Witchy-Ways Witchy-Ways 8 years
Hainan, there are very few survivors of these times still alive in Germany, do you honestly want them to sympathize with US citizens based on the sins and mistakes people two or three generations ago made? Also, even though young Germany is very much aware of both WWs, where's the real comparison you want to draw from it? Where are the similarities? It was a completely hateful ideology and just to remind you, most people who weren't even Nazis were also forced to enter the Nazi party so they had very little to do with the crimes committed at that time. If you really want to compare, I would say that Germans shouldn't sympathize at all with Americans since so many people in the states actually supported the war in Iraq and other completely senseless and inhumane ideas of the Bush administration (Gitmo, for example).
StolzeMama StolzeMama 8 years
Meike, I said nothing of the German dissent for Americans. I was only trying to let Advah know that I was not trying to be hateful only trying to make a point about the assumptions people make. I think Germans are a great people who were fooled by a candidate who chanted "hope" and "change" I never felt for a second that I wasn't welcome in Germany, although the last time I went there was in 1998. I spoke of the people in France and their weird relationship with Americans LONG before Bush came into office.... it's not fair on either side, not to us and not to the Germans.... But all I said was you would think they could sympathize is all... The US helped out the Germans a lot with their image and helped them to rebuild their country. I just feel many citizens here get very frustrated when people call the US a bad country, when we have done more globally then ANY country ever in existence. I don't know why you are in such an uproar...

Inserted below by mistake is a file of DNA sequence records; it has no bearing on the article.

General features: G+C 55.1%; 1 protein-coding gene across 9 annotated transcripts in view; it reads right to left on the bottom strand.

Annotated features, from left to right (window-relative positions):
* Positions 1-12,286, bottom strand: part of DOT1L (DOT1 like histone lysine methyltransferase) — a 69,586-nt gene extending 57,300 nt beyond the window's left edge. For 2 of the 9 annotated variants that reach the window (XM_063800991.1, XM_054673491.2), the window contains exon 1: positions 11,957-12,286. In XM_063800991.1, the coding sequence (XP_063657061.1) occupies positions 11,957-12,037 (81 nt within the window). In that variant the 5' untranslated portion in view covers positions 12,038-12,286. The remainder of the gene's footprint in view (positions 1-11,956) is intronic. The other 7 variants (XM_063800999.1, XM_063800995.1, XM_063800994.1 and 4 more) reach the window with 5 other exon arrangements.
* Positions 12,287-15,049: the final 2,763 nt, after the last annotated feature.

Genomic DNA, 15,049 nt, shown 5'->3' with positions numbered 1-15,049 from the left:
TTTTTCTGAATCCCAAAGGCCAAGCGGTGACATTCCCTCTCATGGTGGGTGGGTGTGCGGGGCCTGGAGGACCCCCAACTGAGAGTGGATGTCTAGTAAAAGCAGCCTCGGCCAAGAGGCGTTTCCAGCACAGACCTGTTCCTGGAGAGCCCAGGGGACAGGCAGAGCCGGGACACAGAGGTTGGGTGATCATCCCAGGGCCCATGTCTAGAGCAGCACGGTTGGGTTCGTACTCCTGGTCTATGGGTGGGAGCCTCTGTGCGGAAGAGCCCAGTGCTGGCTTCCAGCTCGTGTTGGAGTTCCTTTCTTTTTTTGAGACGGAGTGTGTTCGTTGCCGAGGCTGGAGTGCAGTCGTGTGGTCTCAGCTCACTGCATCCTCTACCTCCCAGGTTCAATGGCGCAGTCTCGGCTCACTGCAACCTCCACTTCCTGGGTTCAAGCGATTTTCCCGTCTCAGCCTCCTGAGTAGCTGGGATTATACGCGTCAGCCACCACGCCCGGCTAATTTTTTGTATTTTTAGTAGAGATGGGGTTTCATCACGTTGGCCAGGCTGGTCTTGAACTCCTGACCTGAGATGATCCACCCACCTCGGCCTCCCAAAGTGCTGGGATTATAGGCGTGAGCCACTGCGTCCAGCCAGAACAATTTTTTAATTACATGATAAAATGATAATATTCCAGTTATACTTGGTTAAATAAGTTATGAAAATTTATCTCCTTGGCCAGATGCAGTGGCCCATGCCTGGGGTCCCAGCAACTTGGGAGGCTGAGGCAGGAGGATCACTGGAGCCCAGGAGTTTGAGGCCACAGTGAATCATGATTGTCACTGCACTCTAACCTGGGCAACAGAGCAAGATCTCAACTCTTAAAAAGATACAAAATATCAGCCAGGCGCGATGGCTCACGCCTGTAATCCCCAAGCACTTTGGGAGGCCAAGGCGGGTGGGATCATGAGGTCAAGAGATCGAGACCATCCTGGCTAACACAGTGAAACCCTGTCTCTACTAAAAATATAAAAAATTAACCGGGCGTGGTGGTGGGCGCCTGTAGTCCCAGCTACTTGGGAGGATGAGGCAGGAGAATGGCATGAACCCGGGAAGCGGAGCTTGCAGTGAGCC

Meike Meike 8 years